Vavilov, Nikolai

Vavilov, Nikolai [Вавилов, Николай], b 25 November 1887 in Moscow, d 26 January 1943 in Saratov, RSFSR. Russian geneticist; full member of the Academy of Sciences of the Ukrainian SSR, the USSR Academy of Sciences, and the All-Union Academy of Agricultural Sciences (VASKhNIL) from 1929. He is considered to be the Soviet Union’s most prominent plant breeder and is referred to as the ‘Mendeleev of biology.’ A graduate of the Moscow Agricultural Institute (1911), he taught at Saratov University (1917–21) and directed the All-Union Institute of Plant Cultivation (1924–40). He rose to prominence during the period of collectivization and was the founder and first director of VASKhNIL. In 1935 Trokhym Lysenko’s attack on genetics as a bourgeois, capitalist, and idealist science useless to agriculture led to Vavilov’s demotion to vice-president of VASKhNIL. Vavilov was harassed, and openly broke with Lysenko in 1939. He was arrested in August 1940 while on a collecting expedition in Western Ukraine and was found guilty of espionage and sabotaging Soviet agriculture. His death sentence was commuted, but he died of malnutrition in a Saratov prison. In 1955 he was posthumously ‘rehabilitated,’ and in the 1980s he was portrayed as a hero in Soviet publications.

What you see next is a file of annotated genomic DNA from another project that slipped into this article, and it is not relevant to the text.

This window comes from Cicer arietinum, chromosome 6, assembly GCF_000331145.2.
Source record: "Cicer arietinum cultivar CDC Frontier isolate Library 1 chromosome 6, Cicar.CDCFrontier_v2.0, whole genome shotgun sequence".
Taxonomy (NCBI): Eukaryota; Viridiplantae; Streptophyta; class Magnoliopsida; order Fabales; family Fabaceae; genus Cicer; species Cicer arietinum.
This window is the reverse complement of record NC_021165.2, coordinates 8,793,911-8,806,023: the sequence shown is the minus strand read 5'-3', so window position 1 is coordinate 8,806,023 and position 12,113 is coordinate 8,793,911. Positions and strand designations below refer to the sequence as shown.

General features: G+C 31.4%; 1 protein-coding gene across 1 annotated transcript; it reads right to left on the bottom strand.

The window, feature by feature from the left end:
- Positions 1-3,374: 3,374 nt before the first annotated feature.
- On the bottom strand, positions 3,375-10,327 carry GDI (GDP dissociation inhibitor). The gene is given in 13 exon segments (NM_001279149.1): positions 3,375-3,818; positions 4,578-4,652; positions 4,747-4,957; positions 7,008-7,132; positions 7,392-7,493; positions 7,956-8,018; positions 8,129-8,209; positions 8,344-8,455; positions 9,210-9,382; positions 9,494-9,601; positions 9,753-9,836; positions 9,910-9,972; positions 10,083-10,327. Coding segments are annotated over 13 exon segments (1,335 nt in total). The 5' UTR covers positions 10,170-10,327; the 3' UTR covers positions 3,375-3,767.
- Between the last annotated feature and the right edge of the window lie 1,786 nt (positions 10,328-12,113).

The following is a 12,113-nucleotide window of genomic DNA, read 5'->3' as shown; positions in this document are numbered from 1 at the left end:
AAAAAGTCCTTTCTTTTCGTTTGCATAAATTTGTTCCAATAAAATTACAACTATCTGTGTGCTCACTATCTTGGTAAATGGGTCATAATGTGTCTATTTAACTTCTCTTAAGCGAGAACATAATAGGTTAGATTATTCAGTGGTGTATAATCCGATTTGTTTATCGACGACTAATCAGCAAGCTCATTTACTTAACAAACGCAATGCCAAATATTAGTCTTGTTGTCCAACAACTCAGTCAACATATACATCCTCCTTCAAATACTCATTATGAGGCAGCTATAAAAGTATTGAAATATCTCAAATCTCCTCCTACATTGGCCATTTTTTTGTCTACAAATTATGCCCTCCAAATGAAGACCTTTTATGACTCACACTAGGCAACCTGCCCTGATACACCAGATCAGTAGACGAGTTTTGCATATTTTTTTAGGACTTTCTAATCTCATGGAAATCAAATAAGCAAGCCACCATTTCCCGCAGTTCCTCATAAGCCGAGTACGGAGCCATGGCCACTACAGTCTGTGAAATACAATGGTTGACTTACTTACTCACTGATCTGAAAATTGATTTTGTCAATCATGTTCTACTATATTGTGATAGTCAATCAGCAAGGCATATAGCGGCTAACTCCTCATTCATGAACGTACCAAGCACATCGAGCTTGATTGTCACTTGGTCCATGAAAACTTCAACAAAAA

[This article originally appeared in the Encyclopedia of Ukraine, vol. 5 (1993).]

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